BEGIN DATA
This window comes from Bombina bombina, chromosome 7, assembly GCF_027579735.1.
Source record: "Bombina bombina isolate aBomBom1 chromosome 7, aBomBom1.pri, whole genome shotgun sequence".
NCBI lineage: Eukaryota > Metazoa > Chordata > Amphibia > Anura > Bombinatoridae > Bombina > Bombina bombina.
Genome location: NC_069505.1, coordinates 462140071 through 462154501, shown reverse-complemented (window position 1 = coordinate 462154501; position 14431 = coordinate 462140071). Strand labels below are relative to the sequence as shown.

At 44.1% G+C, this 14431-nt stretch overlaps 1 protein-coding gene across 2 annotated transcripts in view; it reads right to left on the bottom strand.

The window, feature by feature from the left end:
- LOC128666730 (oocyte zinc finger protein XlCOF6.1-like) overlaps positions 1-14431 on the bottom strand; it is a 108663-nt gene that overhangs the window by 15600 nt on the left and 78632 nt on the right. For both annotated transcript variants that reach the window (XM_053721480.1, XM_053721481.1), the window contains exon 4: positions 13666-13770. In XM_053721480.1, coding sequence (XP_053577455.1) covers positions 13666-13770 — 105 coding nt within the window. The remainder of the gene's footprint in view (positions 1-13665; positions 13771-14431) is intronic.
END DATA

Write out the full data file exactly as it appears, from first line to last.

This window comes from Bombina bombina, chromosome 7, assembly GCF_027579735.1.
Source record: "Bombina bombina isolate aBomBom1 chromosome 7, aBomBom1.pri, whole genome shotgun sequence".
NCBI lineage: Eukaryota > Metazoa > Chordata > Amphibia > Anura > Bombinatoridae > Bombina > Bombina bombina.
Genome location: NC_069505.1, coordinates 462140071 through 462154501, shown reverse-complemented (window position 1 = coordinate 462154501; position 14431 = coordinate 462140071). Strand labels below are relative to the sequence as shown.

At 44.1% G+C, this 14431-nt stretch overlaps 1 protein-coding gene across 2 annotated transcripts in view; it reads right to left on the bottom strand.

The window, feature by feature from the left end:
- LOC128666730 (oocyte zinc finger protein XlCOF6.1-like) overlaps positions 1-14431 on the bottom strand; it is a 108663-nt gene that overhangs the window by 15600 nt on the left and 78632 nt on the right. For both annotated transcript variants that reach the window (XM_053721480.1, XM_053721481.1), the window contains exon 4: positions 13666-13770. In XM_053721480.1, coding sequence (XP_053577455.1) covers positions 13666-13770 — 105 coding nt within the window. The remainder of the gene's footprint in view (positions 1-13665; positions 13771-14431) is intronic.